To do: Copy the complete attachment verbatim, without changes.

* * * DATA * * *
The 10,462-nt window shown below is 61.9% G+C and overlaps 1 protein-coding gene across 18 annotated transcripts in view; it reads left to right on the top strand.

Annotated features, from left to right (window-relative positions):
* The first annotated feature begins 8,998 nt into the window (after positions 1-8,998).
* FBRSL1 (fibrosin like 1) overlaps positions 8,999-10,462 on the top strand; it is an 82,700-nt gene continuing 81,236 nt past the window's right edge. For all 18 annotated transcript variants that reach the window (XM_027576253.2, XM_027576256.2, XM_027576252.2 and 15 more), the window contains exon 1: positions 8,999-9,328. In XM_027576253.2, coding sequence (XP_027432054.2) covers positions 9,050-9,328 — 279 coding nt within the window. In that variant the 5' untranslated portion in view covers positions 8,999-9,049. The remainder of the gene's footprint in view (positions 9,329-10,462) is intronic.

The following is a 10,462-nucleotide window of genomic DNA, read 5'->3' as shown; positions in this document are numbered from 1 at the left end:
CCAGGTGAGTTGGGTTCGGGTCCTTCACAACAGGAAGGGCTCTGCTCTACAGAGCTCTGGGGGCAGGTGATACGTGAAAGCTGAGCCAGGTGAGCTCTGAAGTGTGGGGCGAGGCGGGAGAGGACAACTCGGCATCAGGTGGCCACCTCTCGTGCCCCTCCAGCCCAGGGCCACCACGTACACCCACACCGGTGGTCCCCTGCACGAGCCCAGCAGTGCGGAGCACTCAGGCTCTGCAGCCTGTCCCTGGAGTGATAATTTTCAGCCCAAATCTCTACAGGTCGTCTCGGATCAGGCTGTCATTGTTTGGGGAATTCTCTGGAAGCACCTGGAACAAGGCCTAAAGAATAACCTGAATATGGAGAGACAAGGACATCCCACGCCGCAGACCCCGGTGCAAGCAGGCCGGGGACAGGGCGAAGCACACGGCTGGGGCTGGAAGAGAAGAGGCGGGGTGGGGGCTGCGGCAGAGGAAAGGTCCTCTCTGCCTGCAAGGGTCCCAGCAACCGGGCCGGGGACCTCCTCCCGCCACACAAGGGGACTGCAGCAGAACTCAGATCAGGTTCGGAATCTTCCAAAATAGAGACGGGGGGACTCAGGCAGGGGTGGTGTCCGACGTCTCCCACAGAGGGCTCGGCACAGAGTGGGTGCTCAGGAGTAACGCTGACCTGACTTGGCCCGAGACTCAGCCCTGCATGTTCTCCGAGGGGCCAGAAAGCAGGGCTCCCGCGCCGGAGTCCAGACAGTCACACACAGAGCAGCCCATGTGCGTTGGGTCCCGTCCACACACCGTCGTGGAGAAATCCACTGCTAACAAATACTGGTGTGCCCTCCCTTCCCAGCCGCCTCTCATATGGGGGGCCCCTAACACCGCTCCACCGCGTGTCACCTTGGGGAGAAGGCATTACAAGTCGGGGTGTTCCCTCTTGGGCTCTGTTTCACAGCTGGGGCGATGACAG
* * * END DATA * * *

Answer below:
The 10,462-nt window shown below is 61.9% G+C and overlaps 1 protein-coding gene across 18 annotated transcripts in view; it reads left to right on the top strand.

Annotated features, from left to right (window-relative positions):
* The first annotated feature begins 8,998 nt into the window (after positions 1-8,998).
* FBRSL1 (fibrosin like 1) overlaps positions 8,999-10,462 on the top strand; it is an 82,700-nt gene continuing 81,236 nt past the window's right edge. For all 18 annotated transcript variants that reach the window (XM_027576253.2, XM_027576256.2, XM_027576252.2 and 15 more), the window contains exon 1: positions 8,999-9,328. In XM_027576253.2, coding sequence (XP_027432054.2) covers positions 9,050-9,328 — 279 coding nt within the window. In that variant the 5' untranslated portion in view covers positions 8,999-9,049. The remainder of the gene's footprint in view (positions 9,329-10,462) is intronic.

The following is a 10,462-nucleotide window of genomic DNA, read 5'->3' as shown; positions in this document are numbered from 1 at the left end:
CCAGGTGAGTTGGGTTCGGGTCCTTCACAACAGGAAGGGCTCTGCTCTACAGAGCTCTGGGGGCAGGTGATACGTGAAAGCTGAGCCAGGTGAGCTCTGAAGTGTGGGGCGAGGCGGGAGAGGACAACTCGGCATCAGGTGGCCACCTCTCGTGCCCCTCCAGCCCAGGGCCACCACGTACACCCACACCGGTGGTCCCCTGCACGAGCCCAGCAGTGCGGAGCACTCAGGCTCTGCAGCCTGTCCCTGGAGTGATAATTTTCAGCCCAAATCTCTACAGGTCGTCTCGGATCAGGCTGTCATTGTTTGGGGAATTCTCTGGAAGCACCTGGAACAAGGCCTAAAGAATAACCTGAATATGGAGAGACAAGGACATCCCACGCCGCAGACCCCGGTGCAAGCAGGCCGGGGACAGGGCGAAGCACACGGCTGGGGCTGGAAGAGAAGAGGCGGGGTGGGGGCTGCGGCAGAGGAAAGGTCCTCTCTGCCTGCAAGGGTCCCAGCAACCGGGCCGGGGACCTCCTCCCGCCACACAAGGGGACTGCAGCAGAACTCAGATCAGGTTCGGAATCTTCCAAAATAGAGACGGGGGGACTCAGGCAGGGGTGGTGTCCGACGTCTCCCACAGAGGGCTCGGCACAGAGTGGGTGCTCAGGAGTAACGCTGACCTGACTTGGCCCGAGACTCAGCCCTGCATGTTCTCCGAGGGGCCAGAAAGCAGGGCTCCCGCGCCGGAGTCCAGACAGTCACACACAGAGCAGCCCATGTGCGTTGGGTCCCGTCCACACACCGTCGTGGAGAAATCCACTGCTAACAAATACTGGTGTGCCCTCCCTTCCCAGCCGCCTCTCATATGGGGGGCCCCTAACACCGCTCCACCGCGTGTCACCTTGGGGAGAAGGCATTACAAGTCGGGGTGTTCCCTCTTGGGCTCTGTTTCACAGCTGGGGCGATGACAG